A lifetime of art celebrated

Frank Lewis recalls his many works over a long and colourful

Noted muralist Frank Lewis with a few of his paintings in his home in Saanich. His recent donation of a piece to the Royal Jubilee Hospital celebrates his Métis hertitage

“My people will sleep for 100 years, but when they awake, it will be the artists who give their spirit back.”

Louis Riel didn’t know it at the time, but he was talking about Frank Lewis.

Standing six-foot-six, with blue eyes and a full head of white hair, Lewis knows the hardship and joy of being Métis.

On Sept. 20, he presented an elaborate painting portraying that dichotomy to the Royal Jubilee Hospital Patient Care Centre, where it will hang in the All Nations Healing Room.

“This painting represents the culmination of a 65-year career,” Lewis told a crowd at the unveiling.

It is likely to be his last public work in a remarkable career that leaves a legacy across the country in multiple genres, from painting to acting to graphic design.

He graduated from Oak Bay High in 1952 and attended the Vancouver School of Art – now the Emily Carr University of Art and Design – on a scholarship before he moved to Toronto.

He quickly established himself as a skilled graphic designer at CBC television and in some of North America’s biggest advertising studios, winning numerous industry awards between 1957 and 1964.

In the underground music scene in Toronto and Montreal, he befriended the likes of Cannonball Adderley and Chico Hamilton, while designing album artwork and posters for many of the future legends of jazz.

“You could go to the Pilot Tavern (in Toronto), sit down, and for 35 cents a beer, watch Thelonius Monk playing on the stand,” Lewis said.

As the golden years of bebop faded, so too did Lewis’ drive to produce meaningful art.

“It was a lot of fun, but I wasn’t going anywhere,” he said.

He kept painting by undertaking a government-commissioned project to promote Canadian art.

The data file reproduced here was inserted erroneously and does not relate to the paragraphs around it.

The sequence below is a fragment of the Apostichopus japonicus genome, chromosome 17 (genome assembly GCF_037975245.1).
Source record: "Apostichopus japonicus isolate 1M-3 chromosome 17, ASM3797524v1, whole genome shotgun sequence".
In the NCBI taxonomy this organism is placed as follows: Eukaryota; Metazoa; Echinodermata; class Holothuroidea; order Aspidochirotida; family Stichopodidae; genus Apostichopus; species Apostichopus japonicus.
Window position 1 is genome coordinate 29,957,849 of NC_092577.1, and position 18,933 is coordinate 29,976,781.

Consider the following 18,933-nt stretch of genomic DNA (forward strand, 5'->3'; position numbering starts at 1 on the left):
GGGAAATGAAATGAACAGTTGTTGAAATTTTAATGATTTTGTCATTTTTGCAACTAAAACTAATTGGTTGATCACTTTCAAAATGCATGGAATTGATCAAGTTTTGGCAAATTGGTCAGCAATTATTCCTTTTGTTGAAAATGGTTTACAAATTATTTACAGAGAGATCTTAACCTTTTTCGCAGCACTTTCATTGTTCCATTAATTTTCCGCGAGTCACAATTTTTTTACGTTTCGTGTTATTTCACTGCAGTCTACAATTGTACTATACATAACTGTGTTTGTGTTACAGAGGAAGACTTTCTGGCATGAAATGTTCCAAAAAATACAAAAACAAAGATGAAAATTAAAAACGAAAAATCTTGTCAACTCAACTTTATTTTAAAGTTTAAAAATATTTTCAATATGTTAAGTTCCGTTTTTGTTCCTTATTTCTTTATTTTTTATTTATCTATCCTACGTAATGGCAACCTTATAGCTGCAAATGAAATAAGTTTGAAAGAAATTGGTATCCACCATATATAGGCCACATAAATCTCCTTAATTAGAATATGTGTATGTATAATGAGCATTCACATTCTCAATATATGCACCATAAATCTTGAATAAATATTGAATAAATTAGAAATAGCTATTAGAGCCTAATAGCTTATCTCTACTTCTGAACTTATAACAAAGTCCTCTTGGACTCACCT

“I painted a boxcar for the B.C. government. It was a silly idea,” he said, recalling his agent’s initial attempt to lobby the federal government on the idea of funding a travelling art train.

“We got a letter back from (then-prime minister Lester) Pearson that said, ‘No self-respecting artist would paint on a boxcar.’”

The B.C. government, led at the time by W.A.C. Bennett, jumped at the chance for publicity and commissioned Lewis after Pearson’s letter was picked up by the national media.

The “silly idea” toured North America for two years and was featured in the New York Times and Maclean’s Magazine, among others.

In 1967, Lewis earned a spot as a young Indian boy on the debut of George Ryga’s play, The Ecstacy of Rita Joe, at the Vancouver Playhouse.

Two years later, the play opened the studio theatre of the National Arts Centre in Ottawa, where Lewis mingled with the country’s elite and artists alike.

“I sat down with Chief Dan George, Jean Chrétien and Pierre Trudeau and talked about the Indian Act,” Lewis said, recalling nights out on the town with Trudeau.

“He took my girlfriend away,” he said, laughing.

In the mid 70s, Lewis landed in Cumberland, B.C., where he briefly worked as editorial cartoonist for the now-defunct Comox Free Press. He recalled cycling through town in the middle of the night to meet the paper’s 3 a.m. print deadlines.

It took a visit from an old Toronto friend in 1982 to reawaken Lewis to his ambitions.

“We had gone to the bar, and on the way home, there was a dog sleeping in the middle of the road,” he said. “So we lay down beside the dog and said, ‘Our careers have come to this.’ I had won the graphic designers award, illustrator of the year, and there we were, laying in the middle of the road with a dog.”

He began accepting commissions for murals, first illustrating Cumberland’s coal mining history on the inside of a local general store in exchange for a small stipend and free groceries.

He then completed a five-by-20-metre mural of the Gumboot Navy for the Vancouver Maritime Museum to much fanfare, solidifying his reputation as a world-class painter.

“I had newspaper headlines and I was thinking, ‘I don’t mind success, but why give me so much so quickly?’ It was really hard to deal with right away,” he said.

He met his current wife, Margaret Parker, at their 40th high school reunion in 1992.

“She was a high school sweetheart, and it was love at first sight,” he said.

Lewis has since produced 20 major public artworks, including the Burnside Gorge Community Mural on the Galloping Goose Trail in 2006.

He and Parker have travelled the world. In Kuala Lumpur, Malaysia, Lewis completed a mural for the boardroom of the Canadian High Commission, while Parker helped develop an architectural and art school.

They now live in Saanich, their home filled with Lewis’ dearest work. His blue eyes light up as he recalls all that connects him with his Métis heritage.

“We’re everywhere, but not together,” he said. “That spirituality is still in me, and has been all through my career.”


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